A Light In The Darkness

DVD Release: June 18, 1996
A Light In The Darkness


This heartwarming historical documentary explores the remarkable spirit and faith of the Volga German people. These German nationals emigrated to the Volga region of Russia during the time of Catherine the Great, in pursuit of a dream of being free and establishing their own government in their newly adopted homeland.

Dove Review

In the beautiful Volga Valley in Russia, many German people settled to escape the uprising of persecution, because of their faith, in Germany. They worked hard and never gave up the faith in God. Many of them were Catholic or Lutherans. The German Russians, as they were called, built beautiful churches, followed the law of the land and kept to themselves, but they gave what they could to the Russian government.

Then, when Hitler invaded Russia, Stalin rounded them up because of their German background and sent them North without warm clothes or much food. They were sent to the cold winter area in open trains, and most of the parents were sent to work camps, leaving their children to fend for themselves to survive. A now-older generation retells the story of how they endured the most terrible hardships over 30 years of their lives and how they returned to the Valley, where they once prospered.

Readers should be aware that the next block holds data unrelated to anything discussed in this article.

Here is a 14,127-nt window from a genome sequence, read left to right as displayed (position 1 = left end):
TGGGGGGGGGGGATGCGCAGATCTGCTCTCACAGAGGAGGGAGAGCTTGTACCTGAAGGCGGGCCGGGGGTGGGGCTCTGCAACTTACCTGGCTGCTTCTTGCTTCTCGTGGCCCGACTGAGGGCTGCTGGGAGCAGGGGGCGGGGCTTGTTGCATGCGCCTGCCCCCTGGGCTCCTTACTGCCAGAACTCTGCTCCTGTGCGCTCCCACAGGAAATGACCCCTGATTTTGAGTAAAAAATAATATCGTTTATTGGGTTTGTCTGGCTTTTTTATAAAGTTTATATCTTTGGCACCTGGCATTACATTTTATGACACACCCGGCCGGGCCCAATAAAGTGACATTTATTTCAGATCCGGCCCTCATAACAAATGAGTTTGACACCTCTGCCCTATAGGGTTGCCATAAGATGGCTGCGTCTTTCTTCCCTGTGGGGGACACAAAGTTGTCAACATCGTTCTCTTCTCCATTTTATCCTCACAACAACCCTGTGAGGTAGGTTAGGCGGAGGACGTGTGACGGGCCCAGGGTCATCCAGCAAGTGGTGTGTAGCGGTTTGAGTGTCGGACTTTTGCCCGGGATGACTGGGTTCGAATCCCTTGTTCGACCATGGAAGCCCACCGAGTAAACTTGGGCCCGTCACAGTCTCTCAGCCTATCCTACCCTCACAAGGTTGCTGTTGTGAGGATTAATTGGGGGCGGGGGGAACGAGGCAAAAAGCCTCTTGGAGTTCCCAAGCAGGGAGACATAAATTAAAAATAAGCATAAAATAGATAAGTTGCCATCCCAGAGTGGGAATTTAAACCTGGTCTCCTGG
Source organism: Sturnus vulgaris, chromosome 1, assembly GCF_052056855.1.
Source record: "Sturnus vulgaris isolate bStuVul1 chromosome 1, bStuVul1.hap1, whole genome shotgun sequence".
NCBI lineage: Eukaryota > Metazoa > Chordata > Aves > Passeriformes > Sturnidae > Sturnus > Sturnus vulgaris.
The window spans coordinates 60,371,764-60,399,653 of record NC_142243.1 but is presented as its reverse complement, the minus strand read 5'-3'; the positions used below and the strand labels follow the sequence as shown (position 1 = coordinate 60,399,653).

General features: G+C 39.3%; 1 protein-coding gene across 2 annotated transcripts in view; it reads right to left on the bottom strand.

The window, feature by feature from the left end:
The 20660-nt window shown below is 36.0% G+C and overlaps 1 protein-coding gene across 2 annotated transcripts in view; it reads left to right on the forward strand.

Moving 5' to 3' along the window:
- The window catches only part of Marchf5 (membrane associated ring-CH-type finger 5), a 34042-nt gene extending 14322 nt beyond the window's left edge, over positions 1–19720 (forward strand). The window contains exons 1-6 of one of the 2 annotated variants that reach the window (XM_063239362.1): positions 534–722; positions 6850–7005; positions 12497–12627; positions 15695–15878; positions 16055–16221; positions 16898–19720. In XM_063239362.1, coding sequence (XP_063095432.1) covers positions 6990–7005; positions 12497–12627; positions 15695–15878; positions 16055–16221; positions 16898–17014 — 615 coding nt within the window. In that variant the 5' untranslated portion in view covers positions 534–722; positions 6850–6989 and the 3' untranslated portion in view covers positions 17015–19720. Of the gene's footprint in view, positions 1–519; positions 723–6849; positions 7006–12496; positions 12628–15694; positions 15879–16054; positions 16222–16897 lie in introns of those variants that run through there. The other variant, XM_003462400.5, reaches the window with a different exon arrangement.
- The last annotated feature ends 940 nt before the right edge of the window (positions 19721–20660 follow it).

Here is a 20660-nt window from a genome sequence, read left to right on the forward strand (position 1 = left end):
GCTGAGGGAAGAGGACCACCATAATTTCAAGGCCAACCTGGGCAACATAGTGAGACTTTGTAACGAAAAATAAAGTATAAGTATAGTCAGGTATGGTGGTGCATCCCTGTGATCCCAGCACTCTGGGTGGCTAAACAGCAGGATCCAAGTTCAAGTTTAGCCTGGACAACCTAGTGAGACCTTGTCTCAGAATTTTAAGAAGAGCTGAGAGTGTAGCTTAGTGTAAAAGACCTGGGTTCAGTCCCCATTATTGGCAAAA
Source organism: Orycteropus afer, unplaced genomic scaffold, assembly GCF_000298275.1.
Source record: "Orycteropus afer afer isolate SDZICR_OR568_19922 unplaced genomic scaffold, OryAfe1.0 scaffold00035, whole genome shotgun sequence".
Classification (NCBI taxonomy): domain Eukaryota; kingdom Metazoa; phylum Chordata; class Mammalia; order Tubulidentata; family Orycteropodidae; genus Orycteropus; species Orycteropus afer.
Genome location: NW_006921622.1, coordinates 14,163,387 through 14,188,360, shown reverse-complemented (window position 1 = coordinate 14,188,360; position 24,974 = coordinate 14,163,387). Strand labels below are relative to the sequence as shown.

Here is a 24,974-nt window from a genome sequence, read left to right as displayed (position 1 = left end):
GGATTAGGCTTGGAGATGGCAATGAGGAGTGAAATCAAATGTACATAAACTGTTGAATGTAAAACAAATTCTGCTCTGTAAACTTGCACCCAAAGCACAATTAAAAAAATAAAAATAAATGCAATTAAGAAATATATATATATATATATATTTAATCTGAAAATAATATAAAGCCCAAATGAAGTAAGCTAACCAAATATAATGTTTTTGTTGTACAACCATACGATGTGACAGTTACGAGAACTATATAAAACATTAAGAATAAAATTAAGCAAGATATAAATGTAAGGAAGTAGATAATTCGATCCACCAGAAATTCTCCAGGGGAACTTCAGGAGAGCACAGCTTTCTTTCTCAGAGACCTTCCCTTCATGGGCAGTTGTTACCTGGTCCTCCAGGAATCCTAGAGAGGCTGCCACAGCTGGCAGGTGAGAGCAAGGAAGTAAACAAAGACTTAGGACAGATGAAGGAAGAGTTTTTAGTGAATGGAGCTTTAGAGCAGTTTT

“A Light in the Darkness” is a heartbreaking story of the cruelty these faithful servants of God endured during World War II. We award this film the Faith Friendly Seal for ages 12+.

Content Description

Sex: None
Language: None
Violence: Man hitting others; people being starved to death; scenes of sick adults and children, starvation, and piles of dead bodies and human bones; parents taken from their children
Drugs: Smoking cigarettes
Nudity: Half-naked children
Other: Property taken away; pension taken from people; discussion of church being used as a bar and disco; being a refugee in their own country


Company: Gateway Films / Vision Video
Writer: Allen Admire
Director: Allen Admire
Producer: Don Schroeder
Genre: Documentary
Runtime: 52 min.
Industry Rating: Not Rated
Starring: Ralph Votrian
Reviewer: Donna Rolfe